[Geowanking] Re: 30, 000 square miles of earthworks in Beni, Bolivia
anselm at gmail.com
Tue Mar 6 22:10:19 PST 2007
On further googling I see there is another location of these
precolumbian fishweirs; it is not entirely clear still precisely where
these features are visible.
In any case even more links for your amusement:
Here's a quote that summarizes the basics:
"The most impressive landscape feature in Baures are the dense
networks of long causeways and canals that cross the savannas,
wetlands and forested islands. A (possibly prehispanic) 15 km long
causeway and canal connected the towns of Baures and Guacaraje until
the 1930s when it was abandoned. Some segments of old causeways
between local settlements and ranches are still used today for
communication and transportation during the rainy season. The "Baures
Hydraulic Complex" located between the Rio San Joaquin and the Rio San
Martin to the east of the town of Baures has the densest concentration
of these features. There are thousands of linear kilometers of
causeways and canals in this zone. Most are remarkably straight. Many
cross over one another and some connect to other causeways. There are
a number of cases where 2-4 causeways run parallel to each other. On
the ground, these causeways are low structures of 0.25-1.0 m in
elevation, 4-6 meters wide and often 2-5 km long. Most are badly
eroded and many are covered with trees and bushes, a sharp contrast to
the surrounding grass covered savanna. Foot traffic would have used
the raised roadways and canoe traffic would have been possible in the
adjacent canals. The most basic function of these features would have
been for communication and transportation between settlements, rivers,
and agricultural fields, but it is possible that some of these had a
hydraulic function (Lee 1995, Erickson et al. 1995). The obsession
with straightness over long distances, the "overengineering" of the
designs and construction, and the sheer number of these features
indicates that they may have also had a ritual function, possibly
associated with astronomy, calendrics, or specific ceremonies.
On 3/6/07, Anselm Hook <anselm at gmail.com> wrote:
> Reading '1491' ...
> Apparently if you fly over Beni in eastern Bolivia you'll see an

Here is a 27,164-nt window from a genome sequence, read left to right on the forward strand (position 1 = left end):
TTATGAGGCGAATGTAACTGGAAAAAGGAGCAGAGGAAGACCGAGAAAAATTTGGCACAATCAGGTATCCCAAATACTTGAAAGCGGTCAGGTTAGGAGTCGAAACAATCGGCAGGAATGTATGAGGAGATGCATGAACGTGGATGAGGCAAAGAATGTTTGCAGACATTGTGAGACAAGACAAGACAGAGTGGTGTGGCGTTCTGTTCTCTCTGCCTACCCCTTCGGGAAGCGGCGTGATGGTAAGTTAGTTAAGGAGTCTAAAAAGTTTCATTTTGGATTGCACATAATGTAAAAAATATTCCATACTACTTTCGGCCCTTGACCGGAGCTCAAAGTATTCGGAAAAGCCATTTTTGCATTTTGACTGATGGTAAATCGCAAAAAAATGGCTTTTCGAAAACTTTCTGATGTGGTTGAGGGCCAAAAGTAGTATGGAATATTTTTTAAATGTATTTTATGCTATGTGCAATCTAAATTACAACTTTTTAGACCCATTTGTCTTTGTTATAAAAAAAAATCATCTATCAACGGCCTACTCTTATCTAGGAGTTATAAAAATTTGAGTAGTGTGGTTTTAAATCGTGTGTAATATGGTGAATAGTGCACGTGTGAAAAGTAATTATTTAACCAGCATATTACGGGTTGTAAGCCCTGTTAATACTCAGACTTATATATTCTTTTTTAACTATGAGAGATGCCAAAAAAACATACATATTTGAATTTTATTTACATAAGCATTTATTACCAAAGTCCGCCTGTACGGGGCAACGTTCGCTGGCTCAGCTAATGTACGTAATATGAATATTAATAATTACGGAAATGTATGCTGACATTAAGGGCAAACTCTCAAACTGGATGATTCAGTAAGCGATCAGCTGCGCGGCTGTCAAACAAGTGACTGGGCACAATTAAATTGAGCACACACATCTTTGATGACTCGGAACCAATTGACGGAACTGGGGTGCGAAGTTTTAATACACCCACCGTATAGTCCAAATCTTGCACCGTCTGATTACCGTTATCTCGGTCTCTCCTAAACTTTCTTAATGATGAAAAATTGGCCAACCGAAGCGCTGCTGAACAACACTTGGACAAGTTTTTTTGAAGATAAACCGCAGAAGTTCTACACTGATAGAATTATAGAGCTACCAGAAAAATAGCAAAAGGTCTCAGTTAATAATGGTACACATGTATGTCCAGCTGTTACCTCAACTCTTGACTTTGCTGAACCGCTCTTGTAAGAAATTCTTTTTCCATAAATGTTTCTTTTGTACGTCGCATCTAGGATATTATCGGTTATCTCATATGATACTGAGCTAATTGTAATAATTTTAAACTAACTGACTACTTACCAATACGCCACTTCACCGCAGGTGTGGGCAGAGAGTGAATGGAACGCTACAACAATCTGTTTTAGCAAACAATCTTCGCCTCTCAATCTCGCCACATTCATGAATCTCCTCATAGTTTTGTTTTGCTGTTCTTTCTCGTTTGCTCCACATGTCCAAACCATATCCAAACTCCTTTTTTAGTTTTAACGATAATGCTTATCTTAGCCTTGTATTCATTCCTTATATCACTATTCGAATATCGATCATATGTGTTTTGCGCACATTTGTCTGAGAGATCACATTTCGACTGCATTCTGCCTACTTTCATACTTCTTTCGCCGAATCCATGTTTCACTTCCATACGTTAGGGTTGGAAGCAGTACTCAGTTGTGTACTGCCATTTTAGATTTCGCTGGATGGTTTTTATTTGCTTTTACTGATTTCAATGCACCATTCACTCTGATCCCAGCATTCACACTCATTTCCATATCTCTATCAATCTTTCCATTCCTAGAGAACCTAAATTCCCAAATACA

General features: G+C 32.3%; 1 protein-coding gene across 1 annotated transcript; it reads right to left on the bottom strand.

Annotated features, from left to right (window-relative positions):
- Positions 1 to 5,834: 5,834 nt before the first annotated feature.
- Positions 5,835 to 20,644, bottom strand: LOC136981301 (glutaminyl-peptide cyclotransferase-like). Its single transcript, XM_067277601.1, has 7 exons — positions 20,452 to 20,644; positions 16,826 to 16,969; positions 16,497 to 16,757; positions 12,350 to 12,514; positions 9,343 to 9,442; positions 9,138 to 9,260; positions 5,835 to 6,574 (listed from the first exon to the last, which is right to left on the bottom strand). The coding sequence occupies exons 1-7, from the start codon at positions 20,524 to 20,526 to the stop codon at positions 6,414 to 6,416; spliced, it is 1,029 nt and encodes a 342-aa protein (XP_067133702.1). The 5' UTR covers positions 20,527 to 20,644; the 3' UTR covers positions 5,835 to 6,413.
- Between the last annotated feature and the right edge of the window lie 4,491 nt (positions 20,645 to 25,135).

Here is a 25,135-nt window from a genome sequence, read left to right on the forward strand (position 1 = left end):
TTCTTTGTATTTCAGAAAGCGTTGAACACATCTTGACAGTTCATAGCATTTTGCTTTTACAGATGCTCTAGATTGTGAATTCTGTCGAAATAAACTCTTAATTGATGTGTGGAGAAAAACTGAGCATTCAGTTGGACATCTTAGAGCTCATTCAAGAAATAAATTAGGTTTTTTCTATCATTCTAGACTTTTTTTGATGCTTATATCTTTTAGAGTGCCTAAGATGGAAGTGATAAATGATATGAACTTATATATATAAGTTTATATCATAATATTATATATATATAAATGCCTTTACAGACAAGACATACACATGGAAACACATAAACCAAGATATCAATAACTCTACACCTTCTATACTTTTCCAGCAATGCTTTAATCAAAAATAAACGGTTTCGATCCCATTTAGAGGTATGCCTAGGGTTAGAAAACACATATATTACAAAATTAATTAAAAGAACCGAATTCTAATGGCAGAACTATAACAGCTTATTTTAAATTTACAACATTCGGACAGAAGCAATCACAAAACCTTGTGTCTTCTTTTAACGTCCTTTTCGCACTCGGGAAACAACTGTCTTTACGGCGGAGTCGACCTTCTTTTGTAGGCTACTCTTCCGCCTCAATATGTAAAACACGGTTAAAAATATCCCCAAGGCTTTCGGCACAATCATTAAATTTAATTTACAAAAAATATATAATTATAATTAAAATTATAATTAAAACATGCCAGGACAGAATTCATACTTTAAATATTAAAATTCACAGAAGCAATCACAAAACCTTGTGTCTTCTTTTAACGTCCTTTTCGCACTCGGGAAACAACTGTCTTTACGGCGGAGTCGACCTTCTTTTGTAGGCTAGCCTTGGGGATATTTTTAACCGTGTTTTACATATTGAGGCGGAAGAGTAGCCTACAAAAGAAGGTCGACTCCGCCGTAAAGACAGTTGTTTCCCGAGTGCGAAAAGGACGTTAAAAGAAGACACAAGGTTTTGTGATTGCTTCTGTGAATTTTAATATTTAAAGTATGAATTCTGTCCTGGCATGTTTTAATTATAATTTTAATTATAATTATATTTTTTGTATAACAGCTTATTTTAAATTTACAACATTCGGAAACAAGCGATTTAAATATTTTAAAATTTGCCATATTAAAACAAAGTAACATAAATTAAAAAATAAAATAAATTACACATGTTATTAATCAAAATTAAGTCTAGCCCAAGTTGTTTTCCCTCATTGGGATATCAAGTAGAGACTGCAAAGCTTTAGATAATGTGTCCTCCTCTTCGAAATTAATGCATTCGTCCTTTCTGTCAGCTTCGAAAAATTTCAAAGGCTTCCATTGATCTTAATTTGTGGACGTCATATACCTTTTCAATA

> endless landscape of raised islands of forest, many of which are
> almost perfect circles. Connecting these islands are raised berms up
> to three miles long and perfectly straight.
> Digging has found that some of the islands are built up / or have some
> portion of fired clay shards / ceramic; as if they were refuse piles;
> although on a massive scale beyond what it seems would be refuse.
> Some people ( Clark Erickson and William Balee ) think that this might
> have been a dense zigzagging network of earth fish weirs; effectively
> fisheries. They figure that it must have taken thousands of people to
> maintain such a system... let alone build it over time.
> Here's more on on the subject:
> I can't quite see this on google maps; perhaps somebody else might be
> able to find it:
> http://www.fallingrain.com/icao/SLSA.html ( apparently near Santa Ana
> Del Yacuma )
> Unfortunately no high resolution data here - maybe Nasa World Wind
> might do a better job.
> Why don't archeologists ever actually supply longitude and latitude?
> It's always "somewhere really far away that you can't be bothered to
> actually go look for but quite interesting really".
> In any case, this challenges the idea of 'primitive' or 'natural
> state' indians who only made small changes to their environment. It
> feels like there was an advanced biotechnics that we cannot see
> because of our prejudice. The entire landscape may have consisted of
> "anthropogenic" forests; created by humans to fit their needs... and
> there may be no "nature" to protect.
> - a
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